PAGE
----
Monday, June 07, 2021

‘Grandparents need the backyard’: Boomers deepen housing crisis by staying in empty nests

This is an old controversy. Should an eldery couple be allowed to keep the home they built to accomodate a family? Economists point to it as an inefficient allocation of resources and say the old couple should sell up.

Forcing that however would be a major denial of property rights and would generate great resistance. So the problem is likely to remain in in some form

There is a of course the California solution: Set property taxes so high that it would strain the resoures of retirees and thus give them an economic incentive to move. We all know the response of Californians to that, however: Proposition 13, an immensely popular initiative that capped property taxes to more affordable levels. So high taxes will be strongly resisted too.

The most that could be done would be to eliminate some of the high costs of moving -- such as taxes on the sale of property.

A well-located family home in Sydney has become a hotly contested prize. At auctions each weekend buyers fork out millions of dollars for one. But a growing share of those family homes are not actually occupied by families.

As the population ages and lifespans lengthen, older couples and singles are staying put in spacious dwellings for longer.

That means fewer family homes in well-located neighbourhoods become available to those they were designed for: couples with young children. As a result, an army of prime-age workers and their kids must settle a long distance from the city’s most dynamic job hubs, such as the central business district. Others opt for a small home closer in, or resign themselves to forever renting close to work.

“If older residents ‘occupy the crease’ it makes it harder to house new younger families in those locations close to jobs,” says Terry Rawnsley, an urban and regional planner at KPMG.

This housing mismatch is already creating social and economic challenges and is set to become more acute as the ageing of the population accelerates.

So many reasons to stay put

Lilyfield empty nester Dana Reed knows running a large, underused home is costly but can’t see a better alternative.

From an investment point of view, she said she was better off parking her money in her four bedroom house than in the bank. But beyond financial reasons, she wants to hold on to the home for her children.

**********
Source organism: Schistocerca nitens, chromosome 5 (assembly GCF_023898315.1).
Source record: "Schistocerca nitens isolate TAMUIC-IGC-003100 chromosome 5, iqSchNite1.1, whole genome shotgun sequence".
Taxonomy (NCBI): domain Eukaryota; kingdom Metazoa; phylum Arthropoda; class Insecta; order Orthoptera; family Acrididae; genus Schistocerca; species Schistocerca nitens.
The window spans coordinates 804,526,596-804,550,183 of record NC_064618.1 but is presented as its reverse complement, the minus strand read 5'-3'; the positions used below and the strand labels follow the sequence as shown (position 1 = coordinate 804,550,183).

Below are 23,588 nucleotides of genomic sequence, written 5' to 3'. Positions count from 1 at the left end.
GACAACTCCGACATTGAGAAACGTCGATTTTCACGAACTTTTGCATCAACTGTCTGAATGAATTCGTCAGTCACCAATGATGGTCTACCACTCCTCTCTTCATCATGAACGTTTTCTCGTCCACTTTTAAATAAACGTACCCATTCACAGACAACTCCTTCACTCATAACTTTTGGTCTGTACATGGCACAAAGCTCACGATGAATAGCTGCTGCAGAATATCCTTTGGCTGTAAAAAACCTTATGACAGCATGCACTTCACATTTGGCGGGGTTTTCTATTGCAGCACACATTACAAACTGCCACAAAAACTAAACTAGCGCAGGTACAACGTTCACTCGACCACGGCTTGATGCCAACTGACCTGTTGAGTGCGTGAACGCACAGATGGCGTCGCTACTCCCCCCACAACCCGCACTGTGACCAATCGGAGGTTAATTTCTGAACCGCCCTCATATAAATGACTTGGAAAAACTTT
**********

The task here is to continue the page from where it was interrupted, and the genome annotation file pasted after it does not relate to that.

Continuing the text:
“It’s always a worry if they can’t get onto the property ladder. We want them to have somewhere to come home to,” said Mrs Reed, 53. “I’m struggling to find a reason why we would either downsize or move out that’s not us moving out to a retirement location.

“From my point of view, we’ve got a lot more options by hanging onto the place as long as we can rather than downsizing or doing something before we retire in full.”
Henny Stier, principal buyer’s agent at OH Property Group, says the cost of childcare is another reason many Baby Boomers hold onto the family home.

“With childcare being so expensive, there are a lot of people who are taking care of grandchildren so the grandparents do need the backyard, the spare bedrooms,” Ms Stier said.

Rebecca Bissett owned a home in Epping until last year but still chose to move to her parents’ place in Hunters Hill with her husband and three children while they searched for an appropriate housing upgrade.

“Instead of renting, my parents have a really large home and we thought we’ll move in with them. We were wanting to upgrade in the Putney [and] Concord area,” Ms Bissett said.

Terry Rawnsley says the lifestyle preferences of Sydney’s retirees have shifted. “In past generations, as people hit retirement age they were thinking about moving up the coast or into a retirement village, and when that happened it opened up housing for new people to move in,” he said.

“There are still some people doing for sure, but in the current Baby Boomer generation more people seem to be staying put because of the lifestyle it provides, like the cafes and other amenities ... they seem to be more tied to an urban lifestyle than perhaps previous older generations were.”

Rebecca Bissett said her parents, who are retirees, have no intention of downsizing because they love their space and the neighbourhood.

“They’re in good health. They’re only young themselves, in their 60s and they’re in a good area. They don’t want to move,” she said. “I don’t envision them ever selling the home. They built that themselves. It’s their dream home.”

“For many, retirement is the trigger to shift from the empty nest family home but that is being delayed because in a knowledge economy older people can keep working a lot later in life,” said social researcher, Mark McCrindle.